Twins manager Paul Molitor weighing offer to return in 2018
MINNEAPOLIS — Paul Molitor has been invited to return as Twins manager in 2018, according to two sources with direct knowledge, but there was still work to be done to make that a reality early Thursday evening, Oct. 5.
"Nothing has been decided or agreed to at this point in time," a person with direct knowledge told the Pioneer Press.
Molitor and Twins coaches met with the front-office duo of Derek Falvey and Thad Levine the past two days after returning from Yankee Stadium and a season-ending loss to the New York Yankees in the American League wild card game. That appearance ended a seven-year postseason drought for the Twins franchise.
Molitor, at 61 the oldest manager in Twins history, finished out his original three-year contract while leading the Twins to a historic turnaround. After orchestrating a club-record 26-win improvement that made the Twins the first team to go from 98 or more losses to the postseason the following year, Molitor is considered the odds-on favorite for AL Manager of the Year.
While terms of Molitor's managing contract were never released, its total value is believed to be less than $4 million over three years. Predecessor Ron Gardenhire, who guided the Twins to six AL Central titles in his 13 seasons, earned a reported $2 million a year when he was fired after 2014 with a year left on his deal.
The Detroit Tigers, Philadelphia Phillies and New York Mets are looking for new managers, which raises the possibility Molitor could be in play elsewhere if he and the Twins are unable to reach agreement. The Phillies, where former Twins general managers Andy MacPhail and Terry Ryan now occupy key roles, would be an obvious potential landing spot.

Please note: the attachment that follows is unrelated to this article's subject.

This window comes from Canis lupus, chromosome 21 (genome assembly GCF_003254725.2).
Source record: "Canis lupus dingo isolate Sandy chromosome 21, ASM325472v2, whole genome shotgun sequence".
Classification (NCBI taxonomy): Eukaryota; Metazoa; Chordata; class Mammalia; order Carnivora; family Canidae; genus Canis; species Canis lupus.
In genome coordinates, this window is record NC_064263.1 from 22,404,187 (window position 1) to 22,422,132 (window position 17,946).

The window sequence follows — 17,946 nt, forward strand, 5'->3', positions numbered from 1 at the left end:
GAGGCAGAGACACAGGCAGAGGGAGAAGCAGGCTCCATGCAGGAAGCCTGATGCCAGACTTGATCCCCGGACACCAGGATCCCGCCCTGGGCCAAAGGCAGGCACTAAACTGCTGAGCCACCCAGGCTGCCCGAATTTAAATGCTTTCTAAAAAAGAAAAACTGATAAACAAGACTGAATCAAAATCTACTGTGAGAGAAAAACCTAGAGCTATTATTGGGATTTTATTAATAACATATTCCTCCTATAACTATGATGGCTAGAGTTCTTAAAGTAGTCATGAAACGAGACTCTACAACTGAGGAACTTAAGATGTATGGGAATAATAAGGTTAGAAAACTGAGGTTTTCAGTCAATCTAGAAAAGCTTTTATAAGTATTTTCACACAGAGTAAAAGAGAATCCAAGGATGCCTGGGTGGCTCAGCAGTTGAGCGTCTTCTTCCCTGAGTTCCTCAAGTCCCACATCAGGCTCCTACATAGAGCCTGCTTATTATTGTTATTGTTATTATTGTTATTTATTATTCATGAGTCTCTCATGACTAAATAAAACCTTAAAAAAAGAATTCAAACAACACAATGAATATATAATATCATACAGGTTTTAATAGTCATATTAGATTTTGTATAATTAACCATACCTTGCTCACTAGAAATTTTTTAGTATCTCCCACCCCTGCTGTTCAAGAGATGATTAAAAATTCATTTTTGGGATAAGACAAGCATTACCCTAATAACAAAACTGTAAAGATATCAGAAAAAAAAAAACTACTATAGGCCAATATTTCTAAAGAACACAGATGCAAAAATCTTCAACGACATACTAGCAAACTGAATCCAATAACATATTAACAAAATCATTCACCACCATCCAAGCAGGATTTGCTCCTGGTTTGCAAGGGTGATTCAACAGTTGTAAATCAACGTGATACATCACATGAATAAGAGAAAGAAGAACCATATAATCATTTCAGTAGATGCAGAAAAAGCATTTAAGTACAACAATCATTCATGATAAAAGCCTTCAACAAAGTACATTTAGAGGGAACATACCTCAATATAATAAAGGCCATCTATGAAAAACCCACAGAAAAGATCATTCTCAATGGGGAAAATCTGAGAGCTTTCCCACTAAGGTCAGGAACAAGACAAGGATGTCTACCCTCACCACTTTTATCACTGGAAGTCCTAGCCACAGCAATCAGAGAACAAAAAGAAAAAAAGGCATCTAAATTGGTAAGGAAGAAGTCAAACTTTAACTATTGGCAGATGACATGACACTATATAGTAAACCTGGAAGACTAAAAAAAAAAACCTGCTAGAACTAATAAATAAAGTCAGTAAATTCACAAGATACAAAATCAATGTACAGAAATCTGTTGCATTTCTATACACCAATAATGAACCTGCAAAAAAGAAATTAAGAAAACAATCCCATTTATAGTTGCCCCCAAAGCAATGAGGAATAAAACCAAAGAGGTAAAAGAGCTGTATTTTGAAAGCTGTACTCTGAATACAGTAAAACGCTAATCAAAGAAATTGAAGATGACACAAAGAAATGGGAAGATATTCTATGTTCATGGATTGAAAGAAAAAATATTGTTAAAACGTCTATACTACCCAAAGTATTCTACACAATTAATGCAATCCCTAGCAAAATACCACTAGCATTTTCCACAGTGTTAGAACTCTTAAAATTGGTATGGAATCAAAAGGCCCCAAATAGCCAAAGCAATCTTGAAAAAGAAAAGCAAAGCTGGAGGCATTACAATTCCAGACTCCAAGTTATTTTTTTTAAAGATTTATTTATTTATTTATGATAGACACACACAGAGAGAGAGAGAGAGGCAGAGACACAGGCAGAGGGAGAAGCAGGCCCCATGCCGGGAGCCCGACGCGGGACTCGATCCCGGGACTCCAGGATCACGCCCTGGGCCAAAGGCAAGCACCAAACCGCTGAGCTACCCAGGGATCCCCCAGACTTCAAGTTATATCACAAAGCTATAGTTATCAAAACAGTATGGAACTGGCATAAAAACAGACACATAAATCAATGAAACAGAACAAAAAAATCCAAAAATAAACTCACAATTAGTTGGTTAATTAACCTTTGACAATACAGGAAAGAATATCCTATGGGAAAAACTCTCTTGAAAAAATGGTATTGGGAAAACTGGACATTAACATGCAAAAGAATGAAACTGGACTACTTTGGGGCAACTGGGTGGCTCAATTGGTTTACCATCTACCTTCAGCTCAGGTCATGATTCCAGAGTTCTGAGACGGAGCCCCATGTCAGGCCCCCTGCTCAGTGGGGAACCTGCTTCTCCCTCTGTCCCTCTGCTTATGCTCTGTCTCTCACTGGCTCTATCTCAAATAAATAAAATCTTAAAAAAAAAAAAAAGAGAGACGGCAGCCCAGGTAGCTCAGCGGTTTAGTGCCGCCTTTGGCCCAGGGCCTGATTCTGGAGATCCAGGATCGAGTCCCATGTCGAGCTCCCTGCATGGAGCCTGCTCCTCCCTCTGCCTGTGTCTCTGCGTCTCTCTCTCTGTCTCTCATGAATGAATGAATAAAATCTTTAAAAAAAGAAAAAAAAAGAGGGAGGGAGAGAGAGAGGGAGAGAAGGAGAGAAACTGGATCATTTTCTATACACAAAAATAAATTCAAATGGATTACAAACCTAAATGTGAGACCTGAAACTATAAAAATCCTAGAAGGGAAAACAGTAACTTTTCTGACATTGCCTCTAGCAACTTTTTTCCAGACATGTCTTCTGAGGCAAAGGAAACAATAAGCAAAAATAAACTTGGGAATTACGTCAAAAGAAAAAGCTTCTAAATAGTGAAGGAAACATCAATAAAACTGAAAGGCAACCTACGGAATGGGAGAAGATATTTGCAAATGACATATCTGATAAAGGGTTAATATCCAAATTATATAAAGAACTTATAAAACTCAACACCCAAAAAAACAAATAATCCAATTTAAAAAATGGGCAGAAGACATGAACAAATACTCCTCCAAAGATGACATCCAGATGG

Falvey and Levine, hired last fall from the Cleveland Indians and Texas Rangers, respectively, chose not to extend Molitor's expiring contract as he headed into 2017 off a 103-loss nightmare. Twins owner Jim Pohlad had made retaining Molitor, a St. Paul native and product of Cretin High and the University of Minnesota, a prerequisite in the search for new baseball operations leadership after firing Ryan in July 2016.
There were no outward signs of tension between the low-key Molitor and his new bosses this season, although a mid-year sell-off of veteran pitchers Brandon Kintzler and Jaime Garcia threatened to short-circuit a playoff run that happened anyway.
"He's our skipper; he's our leader," Twins second baseman Brian Dozier said after Tuesday's 8-4 loss. "When you've got a guy like that, you feel lucky. One hundred percent, I speak for everybody else in here, we hope he's back."
Molitor became the first hall of fame player (as elected by the Baseball Writers' Association of America) to manage a team in the postseason since Bob Lemon took the 1981 Yankees to the World Series.
Among AL contemporaries, only Kansas City Royals manager Ned Yost, 63, and Buck Showalter of the Baltimore Orioles, also 61, are older than Molitor, who has a three-year record of 227-259 (.467).
While managerial salaries pale next to those of modern players, talks have broken down over anything from annual salaries to contract length to ability to retain certain coaches. The Washington Nationals reportedly reached an agreement in principle with Bud Black to become their manager after the 2015 season only to see talks break down before they turned to veteran skipper Dusty Baker instead.
Molitor earned more than $40 million during his 21 seasons in the major leagues, according to Baseball-Reference.com. His top annual salary was $4.5 million with the Toronto Blue Jays in 1995 before finishing out his playing career on a three-year, $9.75 million deal with his hometown Twins.
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